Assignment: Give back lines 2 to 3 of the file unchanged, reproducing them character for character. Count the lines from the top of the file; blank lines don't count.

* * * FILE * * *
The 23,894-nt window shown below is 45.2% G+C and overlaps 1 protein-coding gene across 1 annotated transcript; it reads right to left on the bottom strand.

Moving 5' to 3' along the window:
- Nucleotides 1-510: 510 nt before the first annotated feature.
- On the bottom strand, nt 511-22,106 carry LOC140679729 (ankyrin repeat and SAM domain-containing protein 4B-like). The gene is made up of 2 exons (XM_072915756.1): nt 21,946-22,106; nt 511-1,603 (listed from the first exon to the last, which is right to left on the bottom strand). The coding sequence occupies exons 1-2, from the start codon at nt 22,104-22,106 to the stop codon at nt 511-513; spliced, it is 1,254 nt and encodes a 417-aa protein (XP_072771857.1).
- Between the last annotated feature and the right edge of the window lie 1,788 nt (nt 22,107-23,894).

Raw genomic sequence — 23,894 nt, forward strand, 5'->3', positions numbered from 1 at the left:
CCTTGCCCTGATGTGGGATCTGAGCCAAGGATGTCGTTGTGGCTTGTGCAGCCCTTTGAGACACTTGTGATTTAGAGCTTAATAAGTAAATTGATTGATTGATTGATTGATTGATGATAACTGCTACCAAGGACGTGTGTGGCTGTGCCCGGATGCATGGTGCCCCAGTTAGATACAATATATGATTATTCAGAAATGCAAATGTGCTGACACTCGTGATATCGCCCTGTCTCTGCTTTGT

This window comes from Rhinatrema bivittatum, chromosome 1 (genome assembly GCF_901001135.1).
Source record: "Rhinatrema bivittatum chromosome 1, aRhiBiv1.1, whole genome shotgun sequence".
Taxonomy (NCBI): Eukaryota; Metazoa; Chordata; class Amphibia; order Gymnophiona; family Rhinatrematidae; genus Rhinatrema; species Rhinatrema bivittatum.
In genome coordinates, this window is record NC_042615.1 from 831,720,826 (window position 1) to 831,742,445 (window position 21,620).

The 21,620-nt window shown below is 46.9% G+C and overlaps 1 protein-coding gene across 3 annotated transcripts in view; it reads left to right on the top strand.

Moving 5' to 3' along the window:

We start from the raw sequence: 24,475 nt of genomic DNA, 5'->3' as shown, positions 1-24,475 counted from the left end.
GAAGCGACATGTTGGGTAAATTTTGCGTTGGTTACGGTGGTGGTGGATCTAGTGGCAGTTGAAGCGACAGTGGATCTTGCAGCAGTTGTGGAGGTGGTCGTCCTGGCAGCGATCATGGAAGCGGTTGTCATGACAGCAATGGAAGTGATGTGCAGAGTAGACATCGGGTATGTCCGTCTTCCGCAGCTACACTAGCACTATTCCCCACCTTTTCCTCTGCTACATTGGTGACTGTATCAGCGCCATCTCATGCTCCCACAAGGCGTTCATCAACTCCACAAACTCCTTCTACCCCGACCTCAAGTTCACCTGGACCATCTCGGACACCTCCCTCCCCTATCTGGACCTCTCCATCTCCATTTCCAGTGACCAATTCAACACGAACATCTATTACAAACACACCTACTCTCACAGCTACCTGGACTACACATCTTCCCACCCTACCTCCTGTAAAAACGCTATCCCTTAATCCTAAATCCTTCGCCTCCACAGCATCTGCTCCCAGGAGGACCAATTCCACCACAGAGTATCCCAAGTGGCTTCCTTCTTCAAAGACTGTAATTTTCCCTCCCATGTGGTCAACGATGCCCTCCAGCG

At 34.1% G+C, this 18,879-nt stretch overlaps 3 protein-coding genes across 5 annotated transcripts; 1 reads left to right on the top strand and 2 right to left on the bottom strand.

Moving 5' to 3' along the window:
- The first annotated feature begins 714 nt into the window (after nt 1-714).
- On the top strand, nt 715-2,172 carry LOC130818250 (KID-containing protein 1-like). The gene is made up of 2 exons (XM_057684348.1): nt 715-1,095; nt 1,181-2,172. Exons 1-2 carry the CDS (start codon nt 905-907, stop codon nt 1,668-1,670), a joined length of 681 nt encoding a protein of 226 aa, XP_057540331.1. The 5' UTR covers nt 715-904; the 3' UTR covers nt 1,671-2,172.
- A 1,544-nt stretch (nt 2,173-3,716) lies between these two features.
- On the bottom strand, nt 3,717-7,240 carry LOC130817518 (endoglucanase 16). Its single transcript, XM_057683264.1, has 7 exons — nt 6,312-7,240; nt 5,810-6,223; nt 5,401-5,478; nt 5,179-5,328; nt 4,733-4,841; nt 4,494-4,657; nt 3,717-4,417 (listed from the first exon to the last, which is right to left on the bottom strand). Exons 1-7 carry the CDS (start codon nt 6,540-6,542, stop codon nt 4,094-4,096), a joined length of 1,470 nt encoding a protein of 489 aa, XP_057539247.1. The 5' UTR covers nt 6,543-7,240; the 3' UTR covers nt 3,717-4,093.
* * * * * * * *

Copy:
Moving 5' to 3' along the window:
- Nucleotides 1-510: 510 nt before the first annotated feature.